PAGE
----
The importance of boredom

I think we might all be losing our minds.

I was out for drinks the other evening with a group of friends I’ve known for years, and we were all like, ‘The thing, you know that thing, oh what is it again?’ or, ‘She was in that film with that other one, whatshername, with the hair.’ We are losing words like a holey bucket loses water.

Of course, there’s a teeny chance it might be age. I myself have noticed a peculiarly one-in, one-out system when it comes to my memories of late; sure, I can go see a play with you but, just so you know, I’ll be losing all my recollections of that holiday with the brownies circa 1983. 

But actually, I think it’s one part age, one part information overload. My friends and I grew up in a time when the receipt of information was clearly signposted: we had the TV on, or a book open; we were sitting at our desktop computer, or in our school uniform; we were in church, or at badminton lessons, or playing Kerplunk. There were markers, boundaries, pointy sticks. There were rules. And there was something else too. Boredom. A lot of it.

I miss boredom. We kids of the ’70s and ’80s grew up with three TV channels, which always seemed to be showing Antiques Roadshow. Boredom was as common as woodchip, and even more difficult to eradicate.  My own battle against boredom involved reading everything in the house:  The Reader’s Digest. The Encyclopaedia Britannica. My grandma’s People’s Friend. The entire oeuvre of Catherine Cookson, making me the world’s foremost expert in the plight of working class women in the North East amongst ten year olds. And, because nature abhors a vacuum, when I ran out of stories, I started creating them.

There’s no vacuum like that now. Open your browser window and within seconds you’re getting the latest on that global disaster, browsing a celeb’s new hairstyle, following a twitter scandal, liking your colleague’s cat, checking your horoscope, commiserating on your cousins divorce, typing an email to your boss, signing an e-petition and sharing a video of a man stealing a baseball off a crying child.  You’re checking that news feed on the train. You’re browsing that website whilst standing in a queue. Information has invaded every available space, seeping in, relentless as water.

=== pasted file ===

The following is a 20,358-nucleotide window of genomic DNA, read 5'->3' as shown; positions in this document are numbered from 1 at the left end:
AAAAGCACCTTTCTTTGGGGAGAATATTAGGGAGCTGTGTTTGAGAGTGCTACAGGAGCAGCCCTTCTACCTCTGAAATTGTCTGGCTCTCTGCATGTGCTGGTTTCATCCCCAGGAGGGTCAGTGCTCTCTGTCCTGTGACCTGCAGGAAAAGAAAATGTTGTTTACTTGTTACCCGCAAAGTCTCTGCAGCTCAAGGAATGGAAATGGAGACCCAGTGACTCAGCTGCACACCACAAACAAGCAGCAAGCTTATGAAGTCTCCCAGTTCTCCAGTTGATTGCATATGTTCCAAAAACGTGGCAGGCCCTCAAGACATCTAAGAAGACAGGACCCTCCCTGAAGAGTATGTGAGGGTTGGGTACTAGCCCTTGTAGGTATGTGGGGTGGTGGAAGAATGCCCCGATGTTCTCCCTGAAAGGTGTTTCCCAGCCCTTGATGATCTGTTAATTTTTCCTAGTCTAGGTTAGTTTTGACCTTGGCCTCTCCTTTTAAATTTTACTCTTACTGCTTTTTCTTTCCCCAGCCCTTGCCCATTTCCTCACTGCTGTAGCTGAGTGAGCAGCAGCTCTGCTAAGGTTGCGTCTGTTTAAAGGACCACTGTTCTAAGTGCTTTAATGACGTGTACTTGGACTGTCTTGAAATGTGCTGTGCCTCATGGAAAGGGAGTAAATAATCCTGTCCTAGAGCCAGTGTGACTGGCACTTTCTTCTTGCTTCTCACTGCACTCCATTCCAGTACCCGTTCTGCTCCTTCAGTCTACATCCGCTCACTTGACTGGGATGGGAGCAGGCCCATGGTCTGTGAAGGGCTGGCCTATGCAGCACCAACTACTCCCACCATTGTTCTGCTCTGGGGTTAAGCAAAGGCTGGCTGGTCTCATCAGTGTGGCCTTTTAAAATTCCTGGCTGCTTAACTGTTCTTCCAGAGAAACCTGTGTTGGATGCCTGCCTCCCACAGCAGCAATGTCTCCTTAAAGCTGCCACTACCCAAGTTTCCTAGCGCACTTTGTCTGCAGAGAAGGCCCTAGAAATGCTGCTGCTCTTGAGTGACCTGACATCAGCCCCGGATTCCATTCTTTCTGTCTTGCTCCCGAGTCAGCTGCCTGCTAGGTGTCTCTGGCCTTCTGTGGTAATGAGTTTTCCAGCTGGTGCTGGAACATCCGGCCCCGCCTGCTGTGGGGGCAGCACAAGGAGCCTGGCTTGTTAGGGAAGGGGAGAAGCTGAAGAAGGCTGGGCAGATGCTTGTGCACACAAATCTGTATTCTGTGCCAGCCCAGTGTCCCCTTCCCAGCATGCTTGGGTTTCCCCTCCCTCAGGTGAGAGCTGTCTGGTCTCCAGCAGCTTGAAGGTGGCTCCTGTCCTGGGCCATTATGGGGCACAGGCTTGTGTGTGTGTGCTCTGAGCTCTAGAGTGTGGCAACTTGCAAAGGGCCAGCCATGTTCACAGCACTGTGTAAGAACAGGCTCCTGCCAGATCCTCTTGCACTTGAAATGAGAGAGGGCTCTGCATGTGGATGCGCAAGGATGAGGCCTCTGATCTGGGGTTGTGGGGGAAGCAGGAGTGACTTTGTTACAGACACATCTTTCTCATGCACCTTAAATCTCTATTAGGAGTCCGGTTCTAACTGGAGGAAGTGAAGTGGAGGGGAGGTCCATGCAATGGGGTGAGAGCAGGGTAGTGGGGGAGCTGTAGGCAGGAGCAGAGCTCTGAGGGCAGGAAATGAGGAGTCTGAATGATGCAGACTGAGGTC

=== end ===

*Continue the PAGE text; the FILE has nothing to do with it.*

It has to be addling our brains. Lately, when I find myself disinclined to push on with a creative project, I note how many times I’ve been on Facebook in the last twenty minutes and remember that my old motivation for dreaming up new worlds was because the alternative was re-reading The Cinder Path for the seventeenth time or waiting three hours for Count Duckula.  When my brain feels like a maxed-out credit card by mid-afternoon, I realise that, if I want a surfeit of smarts, I need to stop skimming it off watching lifehacks about the best way to open a packet of crisps.  I need to claim back some of my mental real estate.

Alas knowing and doing are two very different things.  Courting boredom is like setting fire to your own head: a difficult thing to voluntarily experience. But we can bring boredom back. And we must! Otherwise, we’ll end up just like that guy did in that film. Thingy. You know the one. With the hair.